Women's Safety: Crime figures reveal the risks women face in Warwickshire

Our investigations and data teams have been looking into the alarming numbers, following the tragic death of Sarah Everard

Thursday, 25th March 2021, 9:34 am

The death of Sarah Everard has triggered a public outcry about the safety of women and how offences against them are dealt with.

An analysis of figures from Warwickshire Police reveals the risks that women face, with murder, rape and abuse contributing to what campaigners describe as a deadly 'global pandemic' of violence against women.

The most recent official statistics at police force level show that nine women and girls were killed in Warwickshire between April 2016 and March 2019.

The latest data suggests that stalking offences are set to hit a record high this year in Warwickshire.

According to a report from the Femicide Census, a research and campaigning organisation, 11 of those killed in Warwickshire in the decade to 2018 were females aged over 14. They were all killed by men.

And Warwickshire Police figures show that more than 500 women and girls reported rape in just a year.

Home Office statistics show that women are disproportionately impacted by sex crimes and are more likely to be victims of stalking, harassment and domestic abuse than men.

A spokeswoman for Rape Crisis called for radical action in the fight to end violence against women and warned that the scope of the problem is much higher than official figures suggest.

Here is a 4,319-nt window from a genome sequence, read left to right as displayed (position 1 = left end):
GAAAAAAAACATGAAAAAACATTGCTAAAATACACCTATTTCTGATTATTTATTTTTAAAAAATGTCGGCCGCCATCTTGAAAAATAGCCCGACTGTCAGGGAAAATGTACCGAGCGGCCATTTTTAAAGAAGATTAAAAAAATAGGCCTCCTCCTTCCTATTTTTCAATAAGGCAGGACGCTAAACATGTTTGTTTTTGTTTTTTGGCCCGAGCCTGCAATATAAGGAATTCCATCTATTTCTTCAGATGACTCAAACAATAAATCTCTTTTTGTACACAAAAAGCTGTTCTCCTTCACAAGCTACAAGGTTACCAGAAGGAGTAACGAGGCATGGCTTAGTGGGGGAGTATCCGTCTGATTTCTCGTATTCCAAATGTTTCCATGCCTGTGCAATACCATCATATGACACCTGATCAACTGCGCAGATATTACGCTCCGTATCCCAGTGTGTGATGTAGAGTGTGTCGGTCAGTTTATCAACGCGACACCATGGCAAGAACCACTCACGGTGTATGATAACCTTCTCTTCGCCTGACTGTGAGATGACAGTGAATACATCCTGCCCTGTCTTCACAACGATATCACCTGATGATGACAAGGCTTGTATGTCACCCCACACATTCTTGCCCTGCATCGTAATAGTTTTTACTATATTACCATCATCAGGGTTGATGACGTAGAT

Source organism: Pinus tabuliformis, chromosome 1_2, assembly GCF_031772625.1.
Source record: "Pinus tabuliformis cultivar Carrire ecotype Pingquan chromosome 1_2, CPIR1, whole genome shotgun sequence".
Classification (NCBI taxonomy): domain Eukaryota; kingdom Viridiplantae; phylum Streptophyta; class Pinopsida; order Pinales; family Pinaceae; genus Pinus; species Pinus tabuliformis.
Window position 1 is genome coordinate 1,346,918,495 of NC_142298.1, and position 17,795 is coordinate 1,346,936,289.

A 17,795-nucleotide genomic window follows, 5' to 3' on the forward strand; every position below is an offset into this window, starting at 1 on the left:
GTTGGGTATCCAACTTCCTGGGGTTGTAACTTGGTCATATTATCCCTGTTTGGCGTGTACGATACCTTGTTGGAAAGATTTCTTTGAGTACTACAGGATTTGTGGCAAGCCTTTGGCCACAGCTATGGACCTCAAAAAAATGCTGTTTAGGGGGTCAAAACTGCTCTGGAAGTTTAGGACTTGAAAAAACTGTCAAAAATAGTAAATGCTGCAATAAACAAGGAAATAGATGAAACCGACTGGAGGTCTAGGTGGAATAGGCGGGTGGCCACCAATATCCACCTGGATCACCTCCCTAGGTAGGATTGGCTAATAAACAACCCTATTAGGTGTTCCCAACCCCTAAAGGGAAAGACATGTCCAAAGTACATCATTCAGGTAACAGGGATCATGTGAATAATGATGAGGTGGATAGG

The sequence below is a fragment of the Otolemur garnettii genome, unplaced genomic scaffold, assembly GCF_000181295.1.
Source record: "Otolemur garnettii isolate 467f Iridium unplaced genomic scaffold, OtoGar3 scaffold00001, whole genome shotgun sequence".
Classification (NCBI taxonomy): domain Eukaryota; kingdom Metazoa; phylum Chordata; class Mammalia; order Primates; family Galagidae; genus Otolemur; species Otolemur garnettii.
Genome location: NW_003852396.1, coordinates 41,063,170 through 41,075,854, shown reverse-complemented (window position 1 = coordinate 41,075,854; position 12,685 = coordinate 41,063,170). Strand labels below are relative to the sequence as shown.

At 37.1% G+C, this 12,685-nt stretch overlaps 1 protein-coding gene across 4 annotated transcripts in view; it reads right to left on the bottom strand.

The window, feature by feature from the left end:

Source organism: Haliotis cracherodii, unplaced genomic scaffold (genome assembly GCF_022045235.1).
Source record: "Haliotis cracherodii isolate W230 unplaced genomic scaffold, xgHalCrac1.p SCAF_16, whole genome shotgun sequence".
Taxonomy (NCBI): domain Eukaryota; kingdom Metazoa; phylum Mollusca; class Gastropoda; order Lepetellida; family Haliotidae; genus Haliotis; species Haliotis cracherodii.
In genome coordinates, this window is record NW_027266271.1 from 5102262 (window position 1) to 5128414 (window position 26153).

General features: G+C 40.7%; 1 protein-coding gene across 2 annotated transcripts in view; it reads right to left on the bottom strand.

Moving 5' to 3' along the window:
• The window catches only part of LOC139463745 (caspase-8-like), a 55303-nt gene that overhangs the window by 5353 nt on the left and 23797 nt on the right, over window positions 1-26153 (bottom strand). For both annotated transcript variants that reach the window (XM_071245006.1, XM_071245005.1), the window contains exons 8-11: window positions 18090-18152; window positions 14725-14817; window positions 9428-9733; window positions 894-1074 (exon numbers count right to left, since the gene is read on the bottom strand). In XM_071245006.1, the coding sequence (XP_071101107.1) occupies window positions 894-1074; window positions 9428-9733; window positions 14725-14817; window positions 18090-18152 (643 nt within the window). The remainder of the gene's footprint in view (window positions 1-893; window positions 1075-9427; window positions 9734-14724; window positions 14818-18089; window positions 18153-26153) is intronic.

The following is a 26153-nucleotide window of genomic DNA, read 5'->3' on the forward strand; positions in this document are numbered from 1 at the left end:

Of the 554 rape cases recorded in Warwickshire in the year to March 2020, 91% involved female victims, as did 87% of 439 sexual assaults dealt with by the force in that time. The force area has among the highest rates of sexual assaults against women and girls in the country.

There were also more than 7,000 crimes flagged as domestic abuse by officers in that period – the equivalent of 13 in every thousand people being violently or psychologically abused by someone they know.

Figures for the whole of England and Wales show that at least two-thirds of domestic abuse victims in that period were female.

More than 70% of the 2,075 women and girls killed in the decade to March 2020 knew their murderer, compared to almost half of the male murder victims. Women are more likely to be killed in a domestic setting, while men are commonly killed on the streets.

Domestic abuse has increased during the coronavirus lockdowns but a Rape Crisis spokeswoman said: “Violence against women and girls is a global pandemic that long pre-exists Covid-19.

“In this country alone, it severely and negatively impacts millions of lives, communities and society as a whole – and it is deadly.

“The vast majority of it is never reported to the police and when it is, it rarely ends in criminal justice being served.”

She called on society to come together to “end the narrative that tells women they are responsible for preventing male violence and instead tell perpetrators and potential perpetrators that we will not tolerate violence against women and girls any longer.”